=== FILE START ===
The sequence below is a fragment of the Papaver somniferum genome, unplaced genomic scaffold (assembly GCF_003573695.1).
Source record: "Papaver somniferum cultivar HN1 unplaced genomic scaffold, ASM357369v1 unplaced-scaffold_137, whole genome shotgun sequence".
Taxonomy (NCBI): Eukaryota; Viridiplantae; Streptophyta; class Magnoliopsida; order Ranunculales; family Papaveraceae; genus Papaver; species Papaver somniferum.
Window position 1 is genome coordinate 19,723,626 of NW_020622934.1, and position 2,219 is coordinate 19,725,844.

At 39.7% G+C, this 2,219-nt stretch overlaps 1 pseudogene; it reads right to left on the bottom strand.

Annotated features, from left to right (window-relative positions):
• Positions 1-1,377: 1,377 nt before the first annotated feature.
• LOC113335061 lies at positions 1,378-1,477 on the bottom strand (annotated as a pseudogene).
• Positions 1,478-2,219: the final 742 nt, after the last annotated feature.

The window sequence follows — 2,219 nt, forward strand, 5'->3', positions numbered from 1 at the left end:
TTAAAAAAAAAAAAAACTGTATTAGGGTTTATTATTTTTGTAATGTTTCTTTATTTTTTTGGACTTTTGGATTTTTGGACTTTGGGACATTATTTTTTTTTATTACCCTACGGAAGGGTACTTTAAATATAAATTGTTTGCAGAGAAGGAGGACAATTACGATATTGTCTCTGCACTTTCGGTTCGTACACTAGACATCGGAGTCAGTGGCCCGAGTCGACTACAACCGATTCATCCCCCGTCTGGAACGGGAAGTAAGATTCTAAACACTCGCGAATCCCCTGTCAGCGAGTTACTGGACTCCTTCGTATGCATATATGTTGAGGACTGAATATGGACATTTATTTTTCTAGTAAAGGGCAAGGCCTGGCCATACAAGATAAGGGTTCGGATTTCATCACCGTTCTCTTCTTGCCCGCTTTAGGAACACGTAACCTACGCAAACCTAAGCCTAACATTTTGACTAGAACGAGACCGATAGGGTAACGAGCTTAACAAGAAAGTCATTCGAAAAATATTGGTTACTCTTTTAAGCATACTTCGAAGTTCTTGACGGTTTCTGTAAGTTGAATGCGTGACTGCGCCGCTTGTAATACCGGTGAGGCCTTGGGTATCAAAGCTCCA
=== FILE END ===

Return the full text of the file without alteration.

The sequence below is a fragment of the Papaver somniferum genome, unplaced genomic scaffold (assembly GCF_003573695.1).
Source record: "Papaver somniferum cultivar HN1 unplaced genomic scaffold, ASM357369v1 unplaced-scaffold_137, whole genome shotgun sequence".
Taxonomy (NCBI): Eukaryota; Viridiplantae; Streptophyta; class Magnoliopsida; order Ranunculales; family Papaveraceae; genus Papaver; species Papaver somniferum.
Window position 1 is genome coordinate 19,723,626 of NW_020622934.1, and position 2,219 is coordinate 19,725,844.

At 39.7% G+C, this 2,219-nt stretch overlaps 1 pseudogene; it reads right to left on the bottom strand.

Annotated features, from left to right (window-relative positions):
• Positions 1-1,377: 1,377 nt before the first annotated feature.
• LOC113335061 lies at positions 1,378-1,477 on the bottom strand (annotated as a pseudogene).
• Positions 1,478-2,219: the final 742 nt, after the last annotated feature.

The window sequence follows — 2,219 nt, forward strand, 5'->3', positions numbered from 1 at the left end:
TTAAAAAAAAAAAAAACTGTATTAGGGTTTATTATTTTTGTAATGTTTCTTTATTTTTTTGGACTTTTGGATTTTTGGACTTTGGGACATTATTTTTTTTTATTACCCTACGGAAGGGTACTTTAAATATAAATTGTTTGCAGAGAAGGAGGACAATTACGATATTGTCTCTGCACTTTCGGTTCGTACACTAGACATCGGAGTCAGTGGCCCGAGTCGACTACAACCGATTCATCCCCCGTCTGGAACGGGAAGTAAGATTCTAAACACTCGCGAATCCCCTGTCAGCGAGTTACTGGACTCCTTCGTATGCATATATGTTGAGGACTGAATATGGACATTTATTTTTCTAGTAAAGGGCAAGGCCTGGCCATACAAGATAAGGGTTCGGATTTCATCACCGTTCTCTTCTTGCCCGCTTTAGGAACACGTAACCTACGCAAACCTAAGCCTAACATTTTGACTAGAACGAGACCGATAGGGTAACGAGCTTAACAAGAAAGTCATTCGAAAAATATTGGTTACTCTTTTAAGCATACTTCGAAGTTCTTGACGGTTTCTGTAAGTTGAATGCGTGACTGCGCCGCTTGTAATACCGGTGAGGCCTTGGGTATCAAAGCTCCA